Before I get into it, I have to first admit, I've never seen Almost Famous. Not because I didn't want to or hate Cameron Crowe. Quite the contrary. I think he's a great writer/director and like most of his work (no thank you Vanilla Sky). No, Almost Famous is just one of those movies everyone has on their mental list for whatever reason. Maybe it's too long; maybe it's that you never think you're in the right mood to watch it; maybe there's always something better on; whatever the reason, we all have that list of movies we should have seen but haven't.
But just because I haven't seen it doesn't mean it shouldn't be considered. Obviously a personal and somewhat autobiographical film for it's creator, Cameron Crowe, the movie follows a teenaged journalist as he gets the scoop of a lifetime; detail the exploits of the rock band Stillwater (a enormously successful band that has been compared to Led Zeppelin).
This is the immediate problem I have with this film. The premise is hard to buy. I'm sure it goes into detail about how this kid ends up getting such a plum gig, and I know the 70s were a different time, but still. It's hard for me to take a movie too seriously when the plot begins with such an unbelievable twist.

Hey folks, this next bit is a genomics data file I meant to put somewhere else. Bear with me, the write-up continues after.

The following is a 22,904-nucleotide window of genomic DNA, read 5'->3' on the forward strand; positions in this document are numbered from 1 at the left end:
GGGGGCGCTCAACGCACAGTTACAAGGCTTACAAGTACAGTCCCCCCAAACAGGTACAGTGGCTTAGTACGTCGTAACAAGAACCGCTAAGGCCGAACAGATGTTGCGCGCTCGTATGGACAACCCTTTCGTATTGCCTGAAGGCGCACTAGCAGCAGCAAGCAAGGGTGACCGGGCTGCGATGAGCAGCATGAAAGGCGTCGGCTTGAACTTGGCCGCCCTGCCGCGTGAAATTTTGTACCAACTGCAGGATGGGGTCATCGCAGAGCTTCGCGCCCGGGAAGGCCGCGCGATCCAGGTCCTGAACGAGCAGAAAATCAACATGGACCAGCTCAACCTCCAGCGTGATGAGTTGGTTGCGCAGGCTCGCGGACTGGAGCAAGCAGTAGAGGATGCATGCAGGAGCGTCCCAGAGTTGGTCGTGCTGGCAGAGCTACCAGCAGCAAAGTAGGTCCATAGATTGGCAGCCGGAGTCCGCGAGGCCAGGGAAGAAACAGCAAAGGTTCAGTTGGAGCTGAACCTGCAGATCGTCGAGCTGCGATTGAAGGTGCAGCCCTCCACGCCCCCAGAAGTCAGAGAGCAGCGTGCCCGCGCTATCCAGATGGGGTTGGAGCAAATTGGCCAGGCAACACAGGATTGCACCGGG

I'm sure the writing is superb and the acting is great in Almost Famous, but I still have my reservations. But let's keep it on the short list, in deference to the Sports Guy.
Other movies I think are possible candidates...
Cast Away showed off Hanks' range not only in commanding the screen for most of the movie solo, but also for his weight loss to portray a "cast away" stranded on an island for roughly 4 years. The film also gave us the character of Wilson, a volleyball Hanks played off the entire time on the island, giving him a foil (obviously uncommunicative) to act against. Hanks did an excellent job gradually make Wilson transform from volleyball object into character you care about.
I also suspect Cast Away's success paved the road for ABC's Lost. If not directly, at least sub consciously. Both plane crashes have a lot of eerie parallels.
After those 4 titles, the list drops off a cliff. Here's a few movies I thought about including before I took my medication and rejoined the land of the sane...
Bring it On
Though not the movie that kicked off dance craze cinema, definitely a movie enjoyed by both genders and holds up to repeat viewing.